Burnt-out case

BBC History Magazine - - Tv & Radio -

Jour­ney’s End DVD (Lion­s­gate Home En­ter­tain­ment, £9.99) It’s 1918 and a young lieu­tenant, Raleigh (Asa But­ter­field), ar­rives on the west­ern front. In con­trast to many would-be com­bat­ants dur­ing the Viet­nam War half a cen­tury later, he has used his con­nec­tions not to avoid con­flict but to en­sure he is in the thick of the ac­tion. Raleigh wants to serve with a fam­ily friend, Cap­tain Stan­hope (Sam Claflin).

But, as this fine adap­ta­tion of RC Sher­riff’s 1928 stage play makes painfully clear, Raleigh’s ad­mi­ra­tion of Stan­hope is mis­placed be­cause the of­fi­cer’s ex­pe­ri­ences of war­fare have left him hol­lowed, an ag­gres­sive al­co­holic. This meet­ing of in­no­cence and trau­ma­tised cyn­i­cism is, of course, in­tended to be sym­bolic, yet it also works bril­liantly as drama be­cause life in the trenches is so claus­tro­pho­bic. This makes a film adap­ta­tion risky be­cause there’s the dan­ger of open­ing out the text, of in­tro­duc­ing too much dis­tract­ing spec­ta­cle to a piece that is, at root, about the fu­til­ity of con­flict. That this never hap­pens is to the credit of writer Si­mon Reade and di­rec­tor Saul Dibb. The cast, which also in­cludes Paul Bet­tany and Stephen Gra­ham, ex­cels – so when tragedy strikes, it is as gut-wrench­ing for all as it is in­evitable.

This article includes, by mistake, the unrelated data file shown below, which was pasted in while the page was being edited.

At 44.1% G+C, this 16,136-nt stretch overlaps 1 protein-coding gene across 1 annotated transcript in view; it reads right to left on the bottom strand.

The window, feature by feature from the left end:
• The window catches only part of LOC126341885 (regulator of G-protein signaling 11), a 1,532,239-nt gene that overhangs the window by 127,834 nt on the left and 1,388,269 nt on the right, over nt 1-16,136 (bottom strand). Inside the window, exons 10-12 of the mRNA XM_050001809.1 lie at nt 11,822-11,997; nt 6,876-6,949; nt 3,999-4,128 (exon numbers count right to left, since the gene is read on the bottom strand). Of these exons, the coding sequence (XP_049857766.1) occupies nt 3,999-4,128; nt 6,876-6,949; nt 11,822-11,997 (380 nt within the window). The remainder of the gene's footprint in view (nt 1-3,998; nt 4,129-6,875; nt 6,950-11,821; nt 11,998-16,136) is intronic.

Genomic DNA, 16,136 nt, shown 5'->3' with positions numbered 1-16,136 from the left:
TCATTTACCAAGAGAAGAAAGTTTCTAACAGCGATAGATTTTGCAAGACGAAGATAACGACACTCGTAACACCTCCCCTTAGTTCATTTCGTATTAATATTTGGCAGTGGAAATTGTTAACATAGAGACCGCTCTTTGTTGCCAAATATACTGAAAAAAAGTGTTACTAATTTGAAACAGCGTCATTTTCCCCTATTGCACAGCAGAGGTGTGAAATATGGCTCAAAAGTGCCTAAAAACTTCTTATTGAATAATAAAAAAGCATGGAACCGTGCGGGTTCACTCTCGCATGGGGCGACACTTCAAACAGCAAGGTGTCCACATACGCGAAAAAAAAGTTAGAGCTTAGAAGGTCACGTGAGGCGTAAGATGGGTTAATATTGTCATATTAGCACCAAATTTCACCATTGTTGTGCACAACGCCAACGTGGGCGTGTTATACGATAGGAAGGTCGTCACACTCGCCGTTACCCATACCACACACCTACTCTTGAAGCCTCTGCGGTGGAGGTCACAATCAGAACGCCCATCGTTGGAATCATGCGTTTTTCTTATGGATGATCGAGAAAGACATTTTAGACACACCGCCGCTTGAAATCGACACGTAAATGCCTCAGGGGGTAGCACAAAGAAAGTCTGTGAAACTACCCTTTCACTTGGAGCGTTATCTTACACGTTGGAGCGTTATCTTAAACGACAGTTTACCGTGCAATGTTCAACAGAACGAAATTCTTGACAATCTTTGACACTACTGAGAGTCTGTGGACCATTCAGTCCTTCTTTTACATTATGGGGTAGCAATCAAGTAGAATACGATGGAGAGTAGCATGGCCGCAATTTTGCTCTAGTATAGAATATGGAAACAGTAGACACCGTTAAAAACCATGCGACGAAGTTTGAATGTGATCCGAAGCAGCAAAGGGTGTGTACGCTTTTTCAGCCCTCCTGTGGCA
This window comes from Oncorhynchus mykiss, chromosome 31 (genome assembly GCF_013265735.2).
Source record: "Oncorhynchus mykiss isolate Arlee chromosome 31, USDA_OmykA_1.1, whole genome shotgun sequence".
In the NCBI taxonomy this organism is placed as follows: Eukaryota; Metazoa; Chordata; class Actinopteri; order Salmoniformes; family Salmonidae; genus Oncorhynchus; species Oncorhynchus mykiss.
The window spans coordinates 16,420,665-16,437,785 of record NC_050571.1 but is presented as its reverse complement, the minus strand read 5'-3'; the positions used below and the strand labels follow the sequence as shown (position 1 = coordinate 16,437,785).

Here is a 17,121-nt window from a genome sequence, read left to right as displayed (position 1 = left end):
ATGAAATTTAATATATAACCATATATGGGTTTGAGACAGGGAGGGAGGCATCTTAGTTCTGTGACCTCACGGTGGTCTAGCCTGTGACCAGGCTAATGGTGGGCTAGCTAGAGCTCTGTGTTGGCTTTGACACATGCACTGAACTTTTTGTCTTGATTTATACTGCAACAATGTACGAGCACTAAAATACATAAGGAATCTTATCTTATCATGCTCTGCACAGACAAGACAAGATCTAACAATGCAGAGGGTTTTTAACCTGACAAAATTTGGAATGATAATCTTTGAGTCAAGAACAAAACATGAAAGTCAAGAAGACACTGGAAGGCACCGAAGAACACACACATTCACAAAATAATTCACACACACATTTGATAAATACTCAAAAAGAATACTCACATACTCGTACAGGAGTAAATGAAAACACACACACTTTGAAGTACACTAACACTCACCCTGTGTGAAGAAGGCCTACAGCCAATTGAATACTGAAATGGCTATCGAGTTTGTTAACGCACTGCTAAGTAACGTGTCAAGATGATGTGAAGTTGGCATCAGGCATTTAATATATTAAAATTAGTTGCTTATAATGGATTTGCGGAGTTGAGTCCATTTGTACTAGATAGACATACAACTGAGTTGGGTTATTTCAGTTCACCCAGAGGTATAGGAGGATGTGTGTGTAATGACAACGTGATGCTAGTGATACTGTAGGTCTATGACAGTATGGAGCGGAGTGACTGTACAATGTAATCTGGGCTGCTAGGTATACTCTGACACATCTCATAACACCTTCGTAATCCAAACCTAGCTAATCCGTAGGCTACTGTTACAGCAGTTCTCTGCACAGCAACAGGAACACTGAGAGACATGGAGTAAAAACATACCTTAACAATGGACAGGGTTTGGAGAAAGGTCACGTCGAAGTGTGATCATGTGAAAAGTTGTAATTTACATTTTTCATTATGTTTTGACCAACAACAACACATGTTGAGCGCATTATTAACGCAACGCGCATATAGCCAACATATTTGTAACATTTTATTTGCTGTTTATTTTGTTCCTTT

Asa But­ter­field turns in a ma­ture per­for­mance as the wide-eyed rookie Raleigh

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